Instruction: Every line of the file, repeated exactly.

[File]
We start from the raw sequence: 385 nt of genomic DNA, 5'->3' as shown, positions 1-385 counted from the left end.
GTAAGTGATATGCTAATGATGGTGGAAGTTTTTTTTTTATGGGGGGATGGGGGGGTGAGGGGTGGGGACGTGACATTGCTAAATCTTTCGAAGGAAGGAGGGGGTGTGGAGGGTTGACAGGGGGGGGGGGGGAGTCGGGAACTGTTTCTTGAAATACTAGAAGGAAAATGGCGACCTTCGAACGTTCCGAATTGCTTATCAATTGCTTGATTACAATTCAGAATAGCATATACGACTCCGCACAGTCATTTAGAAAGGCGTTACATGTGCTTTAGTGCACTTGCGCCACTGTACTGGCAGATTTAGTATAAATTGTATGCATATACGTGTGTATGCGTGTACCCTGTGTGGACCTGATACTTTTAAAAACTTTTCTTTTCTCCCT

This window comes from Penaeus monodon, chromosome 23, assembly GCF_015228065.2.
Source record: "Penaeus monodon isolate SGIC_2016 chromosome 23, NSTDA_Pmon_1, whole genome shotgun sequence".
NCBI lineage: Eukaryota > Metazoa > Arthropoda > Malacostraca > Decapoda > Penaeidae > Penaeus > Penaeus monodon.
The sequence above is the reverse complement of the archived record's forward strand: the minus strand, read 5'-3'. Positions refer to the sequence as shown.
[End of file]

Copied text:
We start from the raw sequence: 385 nt of genomic DNA, 5'->3' as shown, positions 1-385 counted from the left end.
GTAAGTGATATGCTAATGATGGTGGAAGTTTTTTTTTTATGGGGGGATGGGGGGGTGAGGGGTGGGGACGTGACATTGCTAAATCTTTCGAAGGAAGGAGGGGGTGTGGAGGGTTGACAGGGGGGGGGGGGGAGTCGGGAACTGTTTCTTGAAATACTAGAAGGAAAATGGCGACCTTCGAACGTTCCGAATTGCTTATCAATTGCTTGATTACAATTCAGAATAGCATATACGACTCCGCACAGTCATTTAGAAAGGCGTTACATGTGCTTTAGTGCACTTGCGCCACTGTACTGGCAGATTTAGTATAAATTGTATGCATATACGTGTGTATGCGTGTACCCTGTGTGGACCTGATACTTTTAAAAACTTTTCTTTTCTCCCT

This window comes from Penaeus monodon, chromosome 23, assembly GCF_015228065.2.
Source record: "Penaeus monodon isolate SGIC_2016 chromosome 23, NSTDA_Pmon_1, whole genome shotgun sequence".
NCBI lineage: Eukaryota > Metazoa > Arthropoda > Malacostraca > Decapoda > Penaeidae > Penaeus > Penaeus monodon.
The sequence above is the reverse complement of the archived record's forward strand: the minus strand, read 5'-3'. Positions refer to the sequence as shown.